Services for American families have been under constant attack over the past several years. Head Start slots were cut, Meals on Wheels deliveries were curtailed, and the Supplemental Nutrition Assistance Program (SNAP) has been squeezed. House leaders have repeatedly insisted the country cannot afford such programs while continuing to push forward hundreds of billions of dollars in tax breaks for corporations. What could we as a nation invest in if we ended these special tax favors?
It was a long and cold winter in Washington, DC, in more ways than one. At the end of 2013, Congress allowed Emergency Unemployment Compensation (EUC) to expire, leaving 1.3 million Americans who had been without work for more than six months suddenly cut off from their lifeline benefits. Unemployment benefits don't provide a lot – about $269 a week on average – but it is enough to put some food on the table, pay the most urgent bills, and hang on by your fingernails until work can be found. Without this support, many families are forced to drain their retirement accounts and sell their belongings. Some face homelessness.
Polls show that more than three-quarters of Americans support an increase in the minimum wage. Approximately 76 percent support raising the minimum wage to at least $9 an hour, and as many as 73 percent support an increase to $10.10, the minimum proposed in the Fair Minimum Wage Act, sponsored by Sen. Tom Harkin (D-IA) and Rep. George Miller (D-CA). That bill would raise the minimum wage over two and a half years and then peg future increases to inflation. Raising the minimum wage enjoys broad bipartisan support: when polled, 58 percent of Republicans expressed support for increasing the minimum wage to $9 per hour.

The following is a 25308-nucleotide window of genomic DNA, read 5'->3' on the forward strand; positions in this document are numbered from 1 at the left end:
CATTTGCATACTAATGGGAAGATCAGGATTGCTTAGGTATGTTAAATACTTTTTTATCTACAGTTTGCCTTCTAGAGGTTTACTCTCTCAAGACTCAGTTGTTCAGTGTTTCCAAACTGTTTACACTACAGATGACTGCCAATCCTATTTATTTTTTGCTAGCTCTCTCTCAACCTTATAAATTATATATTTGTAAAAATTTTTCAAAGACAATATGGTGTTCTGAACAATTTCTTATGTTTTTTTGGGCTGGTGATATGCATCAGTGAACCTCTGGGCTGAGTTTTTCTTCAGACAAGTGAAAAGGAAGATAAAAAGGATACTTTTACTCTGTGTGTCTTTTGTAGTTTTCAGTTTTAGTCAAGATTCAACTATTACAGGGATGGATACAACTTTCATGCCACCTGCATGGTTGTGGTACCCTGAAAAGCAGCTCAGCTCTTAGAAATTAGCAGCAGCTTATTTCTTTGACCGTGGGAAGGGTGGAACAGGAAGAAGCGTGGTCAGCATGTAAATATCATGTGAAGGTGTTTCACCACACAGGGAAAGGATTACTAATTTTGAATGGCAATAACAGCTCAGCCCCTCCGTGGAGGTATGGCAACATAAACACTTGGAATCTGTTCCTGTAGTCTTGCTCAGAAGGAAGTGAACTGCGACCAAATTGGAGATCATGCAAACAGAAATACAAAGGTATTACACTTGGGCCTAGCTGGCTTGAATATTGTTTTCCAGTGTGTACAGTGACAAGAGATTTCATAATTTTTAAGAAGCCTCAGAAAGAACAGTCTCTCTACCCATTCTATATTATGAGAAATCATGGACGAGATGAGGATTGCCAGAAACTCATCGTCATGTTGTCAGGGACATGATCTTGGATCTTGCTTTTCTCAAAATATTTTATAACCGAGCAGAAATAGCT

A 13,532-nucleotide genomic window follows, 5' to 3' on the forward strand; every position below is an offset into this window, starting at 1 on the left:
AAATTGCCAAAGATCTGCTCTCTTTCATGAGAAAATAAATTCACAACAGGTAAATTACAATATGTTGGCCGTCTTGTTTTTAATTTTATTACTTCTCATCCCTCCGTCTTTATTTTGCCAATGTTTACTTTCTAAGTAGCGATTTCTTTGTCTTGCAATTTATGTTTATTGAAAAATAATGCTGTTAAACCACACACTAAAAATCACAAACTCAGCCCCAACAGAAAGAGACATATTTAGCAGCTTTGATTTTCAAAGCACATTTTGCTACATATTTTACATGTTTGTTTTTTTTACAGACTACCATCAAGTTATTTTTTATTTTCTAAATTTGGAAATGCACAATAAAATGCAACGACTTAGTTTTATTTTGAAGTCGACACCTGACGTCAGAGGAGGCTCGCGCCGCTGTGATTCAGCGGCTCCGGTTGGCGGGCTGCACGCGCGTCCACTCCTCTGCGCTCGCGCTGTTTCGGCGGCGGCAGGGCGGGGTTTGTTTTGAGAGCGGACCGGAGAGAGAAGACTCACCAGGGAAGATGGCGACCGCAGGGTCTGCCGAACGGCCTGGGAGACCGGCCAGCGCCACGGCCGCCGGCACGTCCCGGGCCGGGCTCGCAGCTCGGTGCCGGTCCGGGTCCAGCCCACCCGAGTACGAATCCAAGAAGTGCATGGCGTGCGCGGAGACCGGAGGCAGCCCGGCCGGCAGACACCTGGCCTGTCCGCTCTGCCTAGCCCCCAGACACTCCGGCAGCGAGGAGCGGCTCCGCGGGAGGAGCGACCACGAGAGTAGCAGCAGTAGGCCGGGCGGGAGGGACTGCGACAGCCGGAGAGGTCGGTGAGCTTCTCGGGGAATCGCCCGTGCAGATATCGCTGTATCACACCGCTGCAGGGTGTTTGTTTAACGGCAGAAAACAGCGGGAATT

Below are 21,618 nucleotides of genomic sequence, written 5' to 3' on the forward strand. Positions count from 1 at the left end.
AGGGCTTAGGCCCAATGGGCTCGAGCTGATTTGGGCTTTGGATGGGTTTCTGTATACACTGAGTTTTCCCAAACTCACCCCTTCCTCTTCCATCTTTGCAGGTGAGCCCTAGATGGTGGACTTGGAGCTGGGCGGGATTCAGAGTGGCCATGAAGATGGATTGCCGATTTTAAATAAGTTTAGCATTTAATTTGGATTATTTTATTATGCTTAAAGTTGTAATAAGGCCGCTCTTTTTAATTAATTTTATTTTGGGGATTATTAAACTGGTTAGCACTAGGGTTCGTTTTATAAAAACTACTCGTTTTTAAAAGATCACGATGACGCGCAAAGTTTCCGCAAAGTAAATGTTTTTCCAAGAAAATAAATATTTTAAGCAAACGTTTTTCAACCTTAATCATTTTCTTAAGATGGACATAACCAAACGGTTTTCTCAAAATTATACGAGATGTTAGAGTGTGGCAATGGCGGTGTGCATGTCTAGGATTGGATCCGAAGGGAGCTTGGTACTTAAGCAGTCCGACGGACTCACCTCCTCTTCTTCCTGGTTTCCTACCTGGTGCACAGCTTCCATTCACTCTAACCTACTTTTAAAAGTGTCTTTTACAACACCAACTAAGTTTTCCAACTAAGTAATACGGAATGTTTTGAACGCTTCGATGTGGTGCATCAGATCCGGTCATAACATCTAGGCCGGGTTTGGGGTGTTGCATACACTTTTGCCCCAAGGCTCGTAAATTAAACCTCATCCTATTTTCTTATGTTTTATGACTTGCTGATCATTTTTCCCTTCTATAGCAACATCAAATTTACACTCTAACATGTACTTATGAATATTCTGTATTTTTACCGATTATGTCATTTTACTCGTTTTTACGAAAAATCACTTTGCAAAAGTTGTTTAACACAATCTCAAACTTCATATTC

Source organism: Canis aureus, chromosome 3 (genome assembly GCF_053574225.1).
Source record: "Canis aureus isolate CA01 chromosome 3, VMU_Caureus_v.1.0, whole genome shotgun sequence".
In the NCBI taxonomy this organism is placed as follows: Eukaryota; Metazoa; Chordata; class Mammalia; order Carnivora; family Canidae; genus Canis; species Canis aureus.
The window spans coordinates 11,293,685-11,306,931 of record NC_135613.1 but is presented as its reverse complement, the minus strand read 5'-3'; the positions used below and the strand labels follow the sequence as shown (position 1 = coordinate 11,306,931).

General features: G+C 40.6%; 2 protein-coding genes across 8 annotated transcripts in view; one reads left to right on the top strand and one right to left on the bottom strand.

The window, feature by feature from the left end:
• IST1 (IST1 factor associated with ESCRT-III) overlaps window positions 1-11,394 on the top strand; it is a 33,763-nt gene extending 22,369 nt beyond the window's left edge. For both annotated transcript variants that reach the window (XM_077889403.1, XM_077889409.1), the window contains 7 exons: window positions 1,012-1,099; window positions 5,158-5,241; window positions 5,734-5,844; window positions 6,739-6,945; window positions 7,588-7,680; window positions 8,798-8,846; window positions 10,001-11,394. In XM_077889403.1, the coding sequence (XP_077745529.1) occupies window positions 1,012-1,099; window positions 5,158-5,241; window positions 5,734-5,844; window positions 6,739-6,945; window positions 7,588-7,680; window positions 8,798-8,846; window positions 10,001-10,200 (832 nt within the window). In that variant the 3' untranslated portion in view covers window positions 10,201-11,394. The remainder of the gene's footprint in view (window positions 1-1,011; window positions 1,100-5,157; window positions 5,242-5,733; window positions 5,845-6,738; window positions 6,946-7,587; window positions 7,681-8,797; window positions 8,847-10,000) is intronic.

A self-inflicted economic disaster looms on the horizon. Failure to approve a routine measure allowing the U.S. to manage its finances and pay the bills it already owes would have devastating effects. Increasing the debt ceiling is the only way to avoid a destabilization of the American economy.
Last week, Sen. Carl Levin (D-MI) introduced the Stop Tax Haven Abuse Act, which would restrict the use of offshore tax havens by corporations. At a time when corporate profits are high by historic standards, the bill could raise money for vital government programs and reduce the deficit. The legislation is a slimmed down version of the Cut Unjustified Tax (CUT) Loopholes Act of 2013 (S. 268), introduced earlier this year.
President Obama has proposed increasing "means-testing" within the Medicare program as a way to reduce the federal budget deficit; in other words, higher-income seniors would pay more for their health care under the program. This is one of the worst ways to achieve savings through cuts to Medicare and could impose significant costs on middle-income seniors, reduce health care coverage, and undermine political support for the effective program.